CASPER, Wyo. Few in Wyoming seem so confident in predicting what will happen in Liz Cheney’s primary election, even though the general consensus is that she’s facing an uphill battle to retain her seat in Congress.
Only a few polls have been published and they have shown Cheney down by large margins. Most political insiders in Wyoming say it is difficult to conduct polls in the state, especially when it is difficult to know how many voters will show up and who they want to be. But they also agree that although opinion polls have been turned off to some degree, it is clear that Cheney is well behind her main opponent, Harriet Hageman, who has the backing of former President Donald Trump.
But with a month until the August 16 primary election, in a by-election that has major implications for the future of the National Republican Party, there is a sense among some that there are ripples of movement that are difficult to detect except through private conversations.
“If you had asked me six months ago if Cheney had a chance, I would have said, ‘Not in the world.’ But now I think she’s developing support, “Tom Lubnau, a former Republican spokesman for the State House, told Yahoo News.” She is far behind. I do not know if there is enough time or momentum to beat Hageman. “
The committee hearings on January 6 in Washington, Lubnau said, “begin to peel back the layers” of how the attack on the Capitol was also an attack on democracy.
Lubnau, who now practices law and has supported the lesser-known GOP primary candidate Denton Knapp, a retired Army colonel who is his childhood friend, said there are a few different types of voters in Wyoming.
Some of these voters respect Cheney for standing up to Trump and have no problem saying so. Others who support Hageman feel that Cheney betrayed them by confronting Trump over his attempt to overthrow the 2020 election, or “cannot separate being angry over January 6 with full support for the Democratic agenda.”
And then there is another group that “keeps their mouths shut and does not want to quarrel but wants to vote for Cheney,” Lubnau said. The last group “is growing, but I do not know if it grows large enough to overcome the hole that Rep. Cheney dug for himself.”
“I’m not sure the exact statistics, but about 60% of us make our decisions based solely on emotions, and Rep. Cheney is one of the rational decision makers who makes his decisions based on facts. So I do not know, whether she can develop enough emotions to influence the emotionally charged voters, ”Lubnau said.
Other Cheney supporters are less than happy and express concern about her chances of winning.
“I’m cautious and worried … I’m not optimistic, but I’m hanging in there,” said Joanne Tweedy, a Cheney supporter from Gillette. “I call people every day. Anyone I can talk to and change my mind, I do.”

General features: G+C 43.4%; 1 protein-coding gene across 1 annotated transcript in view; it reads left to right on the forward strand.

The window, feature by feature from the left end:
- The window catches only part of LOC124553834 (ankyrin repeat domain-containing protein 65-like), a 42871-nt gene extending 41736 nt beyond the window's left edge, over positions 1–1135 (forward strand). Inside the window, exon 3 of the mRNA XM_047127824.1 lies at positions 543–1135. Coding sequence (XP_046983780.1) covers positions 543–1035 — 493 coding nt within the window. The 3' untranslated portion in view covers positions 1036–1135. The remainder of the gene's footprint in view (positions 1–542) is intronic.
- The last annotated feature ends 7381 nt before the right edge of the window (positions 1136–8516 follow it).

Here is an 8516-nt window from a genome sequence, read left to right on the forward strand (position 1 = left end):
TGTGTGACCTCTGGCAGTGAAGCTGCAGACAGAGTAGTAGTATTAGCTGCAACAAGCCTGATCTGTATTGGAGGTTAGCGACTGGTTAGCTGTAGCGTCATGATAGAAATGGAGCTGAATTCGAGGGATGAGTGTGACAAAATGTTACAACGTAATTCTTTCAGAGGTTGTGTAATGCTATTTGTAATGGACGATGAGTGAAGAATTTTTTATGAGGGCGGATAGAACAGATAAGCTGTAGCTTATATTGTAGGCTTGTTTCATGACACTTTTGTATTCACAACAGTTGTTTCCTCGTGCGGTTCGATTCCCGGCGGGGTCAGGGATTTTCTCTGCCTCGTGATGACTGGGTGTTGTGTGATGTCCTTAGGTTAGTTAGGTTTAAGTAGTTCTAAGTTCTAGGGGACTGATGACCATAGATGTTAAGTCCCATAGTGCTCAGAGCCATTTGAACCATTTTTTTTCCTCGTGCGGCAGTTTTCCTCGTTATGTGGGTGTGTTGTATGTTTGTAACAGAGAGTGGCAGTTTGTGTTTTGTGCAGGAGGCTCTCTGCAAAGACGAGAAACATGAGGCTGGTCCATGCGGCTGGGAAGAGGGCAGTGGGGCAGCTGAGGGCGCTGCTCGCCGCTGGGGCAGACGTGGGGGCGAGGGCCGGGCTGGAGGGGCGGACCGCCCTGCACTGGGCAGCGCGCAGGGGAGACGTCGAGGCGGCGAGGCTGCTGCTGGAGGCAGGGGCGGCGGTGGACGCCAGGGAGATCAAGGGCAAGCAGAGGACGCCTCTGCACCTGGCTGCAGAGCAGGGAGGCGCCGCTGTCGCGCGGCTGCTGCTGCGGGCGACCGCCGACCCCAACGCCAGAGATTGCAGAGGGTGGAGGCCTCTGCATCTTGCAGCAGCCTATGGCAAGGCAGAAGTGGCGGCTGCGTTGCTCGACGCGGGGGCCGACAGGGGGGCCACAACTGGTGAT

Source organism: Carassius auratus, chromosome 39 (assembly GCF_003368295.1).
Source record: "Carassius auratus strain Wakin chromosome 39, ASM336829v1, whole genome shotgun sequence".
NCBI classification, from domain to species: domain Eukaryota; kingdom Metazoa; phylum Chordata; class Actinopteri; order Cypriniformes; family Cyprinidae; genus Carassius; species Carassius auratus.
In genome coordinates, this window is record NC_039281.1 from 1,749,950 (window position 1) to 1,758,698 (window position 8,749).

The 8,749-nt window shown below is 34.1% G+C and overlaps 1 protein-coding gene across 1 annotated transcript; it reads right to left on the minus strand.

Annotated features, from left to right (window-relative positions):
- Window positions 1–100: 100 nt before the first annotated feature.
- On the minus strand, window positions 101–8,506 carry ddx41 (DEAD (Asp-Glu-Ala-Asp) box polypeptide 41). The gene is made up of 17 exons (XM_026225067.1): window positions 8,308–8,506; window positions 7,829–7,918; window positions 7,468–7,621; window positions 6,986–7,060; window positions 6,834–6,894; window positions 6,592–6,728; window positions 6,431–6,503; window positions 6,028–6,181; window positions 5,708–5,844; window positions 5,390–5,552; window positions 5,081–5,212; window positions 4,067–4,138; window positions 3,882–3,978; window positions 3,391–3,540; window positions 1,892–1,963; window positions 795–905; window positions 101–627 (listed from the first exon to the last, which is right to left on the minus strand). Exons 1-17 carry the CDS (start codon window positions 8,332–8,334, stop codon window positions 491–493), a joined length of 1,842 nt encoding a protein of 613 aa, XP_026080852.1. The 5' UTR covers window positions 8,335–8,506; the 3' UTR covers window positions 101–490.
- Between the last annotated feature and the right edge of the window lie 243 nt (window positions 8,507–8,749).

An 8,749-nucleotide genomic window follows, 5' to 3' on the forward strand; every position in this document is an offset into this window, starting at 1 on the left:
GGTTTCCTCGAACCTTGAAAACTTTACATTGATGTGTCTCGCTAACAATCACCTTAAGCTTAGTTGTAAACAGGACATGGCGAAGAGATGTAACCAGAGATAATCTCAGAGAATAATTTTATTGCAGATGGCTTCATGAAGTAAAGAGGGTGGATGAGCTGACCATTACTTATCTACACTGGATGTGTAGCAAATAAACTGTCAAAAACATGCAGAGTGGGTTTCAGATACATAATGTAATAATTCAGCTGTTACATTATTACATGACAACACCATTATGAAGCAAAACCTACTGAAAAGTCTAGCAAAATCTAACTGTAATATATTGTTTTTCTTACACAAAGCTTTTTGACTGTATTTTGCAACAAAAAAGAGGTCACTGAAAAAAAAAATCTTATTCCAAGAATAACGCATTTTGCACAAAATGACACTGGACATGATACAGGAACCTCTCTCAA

Tweedy told Yahoo News that she does not even have a Cheney enrollment in her farm. “I have neighbors who may or may not be happy if I put one up, so I just don’t want those hateful thoughts and comments.”
“I know a lot of quiet people who say, ‘We want to vote for Liz, we just do not want our name on those polls,'” Tweedy said. “I just do not know how many there are.”
Several Cheney supporters expressed hope that the congresswoman’s political career will simply go into another chapter if she loses to Hageman, and manage their short-term expectations while predicting that she will run in the 2024 presidential election no matter what.
“Do not worry about her. Do not worry about her. No matter what she does, she knows exactly what she is doing, and if it does not work, there will be something else she will do,” said former Wyoming Senator Alan Simpson, a Cheney supporter, to Yahoo News.
Simpson also said the January 6 committee, which Cheney is helping chair, is gradually giving her a boost. ‘Every day that passes, they remove some of the brilliance of Donald J. Trump. When this primary election comes up, on August 16, they will have taken off the emperor’s clothes, ”he said.
Simpson added that the simplicity of Cheney’s recent challenge to Hageman – daring her to acknowledge that the 2020 election was legitimate and not stolen – undermines Hageman’s momentum.
In the July 1 debate between Cheney, Hageman and three other candidates for Wyoming’s single seat in the House of Representatives, Cheney put on a glove.
“I would be interested to know if my opponent Mrs Hageman is willing to say here tonight that the election was not stolen. She knows it was not stolen,” Cheney said.
“I think she can not say it was not stolen because she is completely dependent on Donald Trump. And if she says it was not stolen, he will not support her. So we have to be honest. “